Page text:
No, we Christians are sensitive to refugees, not because we need to wade into a political fracas. We are concerned because we are called to express a simple but sublime humane love towards those that are vulnerable and marginal. We remember what that was like on the receiving end.
I stood with Rose Gelber in the middle of Newark on Christmas eve with one of the Mother’s that is in her English as a second language class. I was on official duty that day and I knew it, so I wore my clerical collar which I rarely wear. But sometimes you have to represent God.
This Grandmother had come from Ghana I believe. She had two generations living with her and three underfoot. Great values, terrific work ethic. These are families that will make it. They are just poor and they don’t speak the language well yet and they don’t have family networks. They don’t have expectations. But they have order and dignity, warmth and family love.
Rose is wishing them the happiness of the holidays and I tell them that our church has taken up a collection for Christmas. The mother looks at me with a smile and a ‘what?’. And I hand her an envelope.
Inside I have written a simple note that says, “One day in the future, you will know how to pass the blessing forward. From the congregation at Christ Church, the grace of the Christmas season be on you and your family.” And there is a hunk of sweaty cash in the denominations that poor people can understand, fives, ones and tens.
We leave before she opens it because it is too much to have to receive in front of another person. But I know it puts her on a new foot and opens a new door. I’m driving away and Rose’s phone rings and I can hear her full of emotion on the other end saying something like “Bless you, God has provided.”
God has provided. I love that line. I think of how many times I’ve heard Dave Bunting stand in front our congregation when we were 5% short from reaching a basic budget. And it doesn’t look like there is any way we can make it. And Dave says “God will provide”. And miraculously, most of the time, God really does, as someone steps up to the plate, usually at the 11th hour. We squeak in with $4.13 overrun that we roll into the next year.
Christians aren’t involved with refugees for the politics of immigration. We just want the privilege of seeing the joy in others when God’s blessing just blooms them in their lives. We are releasing the Spirit of Christmas in our world one blessing at a time. We can’t change the world but what a difference we made in this woman’s life. We are conspiring together to do some good in the world.
Right now, we happen to have a number of refugees from Syria and the Middle East. They are fleeing civil war. The tyranny of Assad, chemical weapons, barrel bombs, forcing all boys to be conscripted in the army. One the other side Isis, religious zealots of the most extreme variety, executions by sword, shooting anyone not overtly with them. Over 4 million people have fled their homes, 800,000 of them Christians that are on the verge of being eradicated entirely from a place where Christianity began. Just after Jesus died, St. Paul was on the road just outside of Damascus when he had some kind of spiritual experience that changed his life forever. He started the first church there, leaving Jerusalem. And we have been a stable force in the region ever since. But the ISIS followers have killed or driven almost all of the Christians out. And there are 3 million of their fellow Muslims that are on the run as well.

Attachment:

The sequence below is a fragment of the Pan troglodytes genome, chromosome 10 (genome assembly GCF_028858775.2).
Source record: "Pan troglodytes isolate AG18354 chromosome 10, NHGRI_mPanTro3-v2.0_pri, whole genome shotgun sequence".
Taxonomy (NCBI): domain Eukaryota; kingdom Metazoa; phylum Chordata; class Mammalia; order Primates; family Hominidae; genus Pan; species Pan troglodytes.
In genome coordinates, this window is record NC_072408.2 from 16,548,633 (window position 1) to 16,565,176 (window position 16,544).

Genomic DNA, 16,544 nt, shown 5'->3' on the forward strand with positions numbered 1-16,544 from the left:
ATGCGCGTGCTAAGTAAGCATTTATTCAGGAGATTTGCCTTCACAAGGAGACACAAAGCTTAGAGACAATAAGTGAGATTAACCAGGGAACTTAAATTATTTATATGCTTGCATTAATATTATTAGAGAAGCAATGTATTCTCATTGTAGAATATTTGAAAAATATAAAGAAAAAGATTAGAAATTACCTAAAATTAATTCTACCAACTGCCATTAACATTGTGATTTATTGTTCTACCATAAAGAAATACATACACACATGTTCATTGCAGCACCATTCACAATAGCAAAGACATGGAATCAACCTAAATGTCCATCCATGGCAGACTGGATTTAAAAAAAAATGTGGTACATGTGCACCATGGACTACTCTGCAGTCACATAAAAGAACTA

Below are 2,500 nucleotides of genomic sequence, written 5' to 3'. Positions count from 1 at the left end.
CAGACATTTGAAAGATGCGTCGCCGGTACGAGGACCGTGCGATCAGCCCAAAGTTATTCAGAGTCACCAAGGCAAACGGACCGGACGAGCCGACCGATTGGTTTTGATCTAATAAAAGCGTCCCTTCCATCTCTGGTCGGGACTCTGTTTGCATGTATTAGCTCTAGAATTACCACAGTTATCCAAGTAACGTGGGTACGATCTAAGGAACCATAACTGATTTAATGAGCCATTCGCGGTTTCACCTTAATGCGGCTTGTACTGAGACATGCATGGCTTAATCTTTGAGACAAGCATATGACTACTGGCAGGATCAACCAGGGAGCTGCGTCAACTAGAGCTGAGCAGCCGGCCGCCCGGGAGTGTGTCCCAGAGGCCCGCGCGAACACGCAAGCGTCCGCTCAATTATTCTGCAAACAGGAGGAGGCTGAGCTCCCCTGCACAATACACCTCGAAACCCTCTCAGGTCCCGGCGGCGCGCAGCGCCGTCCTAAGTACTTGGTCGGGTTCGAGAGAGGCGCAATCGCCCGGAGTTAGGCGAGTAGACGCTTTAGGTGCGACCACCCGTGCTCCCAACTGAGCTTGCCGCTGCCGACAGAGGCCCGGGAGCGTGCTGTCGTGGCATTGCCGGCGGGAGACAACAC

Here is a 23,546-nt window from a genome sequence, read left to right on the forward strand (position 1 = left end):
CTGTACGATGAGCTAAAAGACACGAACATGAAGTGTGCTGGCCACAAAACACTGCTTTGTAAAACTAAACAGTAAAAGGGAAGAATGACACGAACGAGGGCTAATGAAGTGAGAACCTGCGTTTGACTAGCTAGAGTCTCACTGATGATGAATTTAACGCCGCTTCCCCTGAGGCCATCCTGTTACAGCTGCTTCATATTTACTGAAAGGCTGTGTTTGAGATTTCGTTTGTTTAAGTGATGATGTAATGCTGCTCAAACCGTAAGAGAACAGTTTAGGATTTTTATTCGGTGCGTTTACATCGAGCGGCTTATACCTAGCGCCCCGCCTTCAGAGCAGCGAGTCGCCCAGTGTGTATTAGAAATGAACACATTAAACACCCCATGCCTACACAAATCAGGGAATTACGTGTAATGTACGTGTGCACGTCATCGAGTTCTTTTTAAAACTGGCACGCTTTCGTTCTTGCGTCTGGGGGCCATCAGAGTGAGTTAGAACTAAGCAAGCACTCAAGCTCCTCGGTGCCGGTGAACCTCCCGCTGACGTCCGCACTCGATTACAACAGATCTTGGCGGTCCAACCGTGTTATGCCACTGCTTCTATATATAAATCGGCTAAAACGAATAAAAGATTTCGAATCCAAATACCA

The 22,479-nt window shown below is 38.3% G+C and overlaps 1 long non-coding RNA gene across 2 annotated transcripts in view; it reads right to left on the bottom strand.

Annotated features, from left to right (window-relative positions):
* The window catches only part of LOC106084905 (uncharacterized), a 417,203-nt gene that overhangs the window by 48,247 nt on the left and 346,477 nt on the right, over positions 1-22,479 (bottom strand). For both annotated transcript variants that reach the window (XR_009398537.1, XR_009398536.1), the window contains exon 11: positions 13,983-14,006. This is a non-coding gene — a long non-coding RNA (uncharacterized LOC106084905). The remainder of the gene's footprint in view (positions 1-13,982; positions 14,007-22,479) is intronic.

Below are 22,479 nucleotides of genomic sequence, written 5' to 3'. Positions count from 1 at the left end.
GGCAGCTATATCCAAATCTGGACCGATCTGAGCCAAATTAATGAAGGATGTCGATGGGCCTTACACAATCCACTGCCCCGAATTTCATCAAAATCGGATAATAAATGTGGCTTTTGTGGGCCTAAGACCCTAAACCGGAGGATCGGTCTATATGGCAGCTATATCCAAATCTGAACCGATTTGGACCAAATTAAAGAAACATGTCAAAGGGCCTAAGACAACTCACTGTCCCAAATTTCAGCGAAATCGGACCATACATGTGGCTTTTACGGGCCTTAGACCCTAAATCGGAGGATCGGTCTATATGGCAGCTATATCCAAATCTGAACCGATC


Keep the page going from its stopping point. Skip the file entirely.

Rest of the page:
We are in an interesting position to be of help if we choose to. We have an Egyptian Catholic Church that meets at Christ Church on Saturdays, the Church of St. Augstine and St. Monica. The are Coptic Christians, one of the other oldest branches of Christianity, started the same time in Alexandria right after Jesus died.
We’ve never done anything together, although both congregations would welcome it. We are going to invite one of the leaders of the congregation to come do a lecture on Coptic Christianity in a couple weeks, just to make an introduction. I suspect a number of you would be interested in finding out just what they are like.
Together, we could probably forge a good alliance in working with refugees from the Middle East. They can help with the language, with culture, with customs. We have resources of volunteers, we can help make job connections. There is real potential help.
I mention this because in doing some homework to find out what is involved with the refugee migration, the social workers that are on the front lines are starting to realize that for better long term outcomes, it would be best if congregations and synagogues would adopt a family and mentor them on through the process of coming to our country.
I started doing some homework over the holidays because probably half a dozen of you have asked me or Caroline or Julie what we are planning to do to help. I suspect that we already have a quorum of people that want to get involved in a personal way that something might just come off.
I don’t have an agenda but I do know how to pick up a phone and make some inquiries. I like the idea of blessing one family, of making a difference in their lives. Lady Liberty stands in New York Harbor beckoning them with the hope extended to all our ancestors:
“Give me your tired, your poor,
Your huddled masses yearning to breathe free,
The wretched refuse of your teeming shore.
Send these, the homeless, tempest-tost to me,
I lift my lamp beside the golden door!”
I like the idea of pooling our resources with a partner like St. Augustine and St. Monica’s church, getting to know Arabs that we share a religious tradition with. But, this isn’t up to me, I’m here today, in my official robes representing God, asking you, ‘what do you want to do?’
My guess is that the refugee situation in the Middle East will be with us for quite a while, so we don’t need a quick solution. So I would ask you this day to pray for discernment, for creativity, for the humane impulse towards the stranger in our land. If you are interested in being involved, sign up. Let’s see how many people sign up, let’s meet together, and do what Congregational Christians do, “talk amongst yourselves.”
I’ve seen the pictures of Ramadi from the paper on Saturday, utter and total destruction by ISIS. We’ve all seen the pictures of city after city in Syria, utter and total destruction, pretty much like Sherman when he burned Atlanta to the ground. Whatever was back there is gone, probably never to return. Desperate, on the run, without resources. Just like my people, just like your people too.
Together, may we know the harder, more involved, and profounder way of living suggested by Miquel de Unamuno when he said, “May God deny us peace, but grant us glory.” Amen.